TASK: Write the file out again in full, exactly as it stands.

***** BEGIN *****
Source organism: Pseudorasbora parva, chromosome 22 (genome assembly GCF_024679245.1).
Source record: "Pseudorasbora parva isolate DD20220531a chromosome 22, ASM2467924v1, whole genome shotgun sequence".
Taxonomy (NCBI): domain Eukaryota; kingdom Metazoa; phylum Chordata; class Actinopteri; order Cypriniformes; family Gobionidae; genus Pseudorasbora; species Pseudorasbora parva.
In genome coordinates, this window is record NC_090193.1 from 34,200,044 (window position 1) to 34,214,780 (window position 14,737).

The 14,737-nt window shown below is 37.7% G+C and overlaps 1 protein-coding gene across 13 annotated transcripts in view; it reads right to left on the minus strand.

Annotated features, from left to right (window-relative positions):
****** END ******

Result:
Source organism: Pseudorasbora parva, chromosome 22 (genome assembly GCF_024679245.1).
Source record: "Pseudorasbora parva isolate DD20220531a chromosome 22, ASM2467924v1, whole genome shotgun sequence".
Taxonomy (NCBI): domain Eukaryota; kingdom Metazoa; phylum Chordata; class Actinopteri; order Cypriniformes; family Gobionidae; genus Pseudorasbora; species Pseudorasbora parva.
In genome coordinates, this window is record NC_090193.1 from 34,200,044 (window position 1) to 34,214,780 (window position 14,737).

The 14,737-nt window shown below is 37.7% G+C and overlaps 1 protein-coding gene across 13 annotated transcripts in view; it reads right to left on the minus strand.

Annotated features, from left to right (window-relative positions):